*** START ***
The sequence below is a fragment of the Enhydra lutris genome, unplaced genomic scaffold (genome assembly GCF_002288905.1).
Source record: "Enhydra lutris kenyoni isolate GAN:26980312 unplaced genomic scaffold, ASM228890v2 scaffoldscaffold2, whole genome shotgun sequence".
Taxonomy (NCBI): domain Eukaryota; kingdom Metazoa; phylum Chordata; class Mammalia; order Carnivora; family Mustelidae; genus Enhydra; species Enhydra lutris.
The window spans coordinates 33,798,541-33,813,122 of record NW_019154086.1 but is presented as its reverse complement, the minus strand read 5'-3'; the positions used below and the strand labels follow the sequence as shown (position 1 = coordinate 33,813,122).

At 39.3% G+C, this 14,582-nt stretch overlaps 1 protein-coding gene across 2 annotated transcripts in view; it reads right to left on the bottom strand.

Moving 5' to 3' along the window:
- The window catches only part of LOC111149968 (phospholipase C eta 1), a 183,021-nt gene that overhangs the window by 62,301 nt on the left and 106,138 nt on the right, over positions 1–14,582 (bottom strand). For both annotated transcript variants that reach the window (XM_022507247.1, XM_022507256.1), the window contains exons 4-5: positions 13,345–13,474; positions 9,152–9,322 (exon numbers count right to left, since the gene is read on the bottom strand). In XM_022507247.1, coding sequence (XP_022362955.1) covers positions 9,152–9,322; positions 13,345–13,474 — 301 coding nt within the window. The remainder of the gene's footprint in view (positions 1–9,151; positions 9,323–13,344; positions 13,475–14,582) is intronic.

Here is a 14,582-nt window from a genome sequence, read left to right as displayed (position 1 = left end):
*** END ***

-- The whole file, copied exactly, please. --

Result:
The sequence below is a fragment of the Enhydra lutris genome, unplaced genomic scaffold (genome assembly GCF_002288905.1).
Source record: "Enhydra lutris kenyoni isolate GAN:26980312 unplaced genomic scaffold, ASM228890v2 scaffoldscaffold2, whole genome shotgun sequence".
Taxonomy (NCBI): domain Eukaryota; kingdom Metazoa; phylum Chordata; class Mammalia; order Carnivora; family Mustelidae; genus Enhydra; species Enhydra lutris.
The window spans coordinates 33,798,541-33,813,122 of record NW_019154086.1 but is presented as its reverse complement, the minus strand read 5'-3'; the positions used below and the strand labels follow the sequence as shown (position 1 = coordinate 33,813,122).

At 39.3% G+C, this 14,582-nt stretch overlaps 1 protein-coding gene across 2 annotated transcripts in view; it reads right to left on the bottom strand.

Moving 5' to 3' along the window:
- The window catches only part of LOC111149968 (phospholipase C eta 1), a 183,021-nt gene that overhangs the window by 62,301 nt on the left and 106,138 nt on the right, over positions 1–14,582 (bottom strand). For both annotated transcript variants that reach the window (XM_022507247.1, XM_022507256.1), the window contains exons 4-5: positions 13,345–13,474; positions 9,152–9,322 (exon numbers count right to left, since the gene is read on the bottom strand). In XM_022507247.1, coding sequence (XP_022362955.1) covers positions 9,152–9,322; positions 13,345–13,474 — 301 coding nt within the window. The remainder of the gene's footprint in view (positions 1–9,151; positions 9,323–13,344; positions 13,475–14,582) is intronic.

Here is a 14,582-nt window from a genome sequence, read left to right as displayed (position 1 = left end):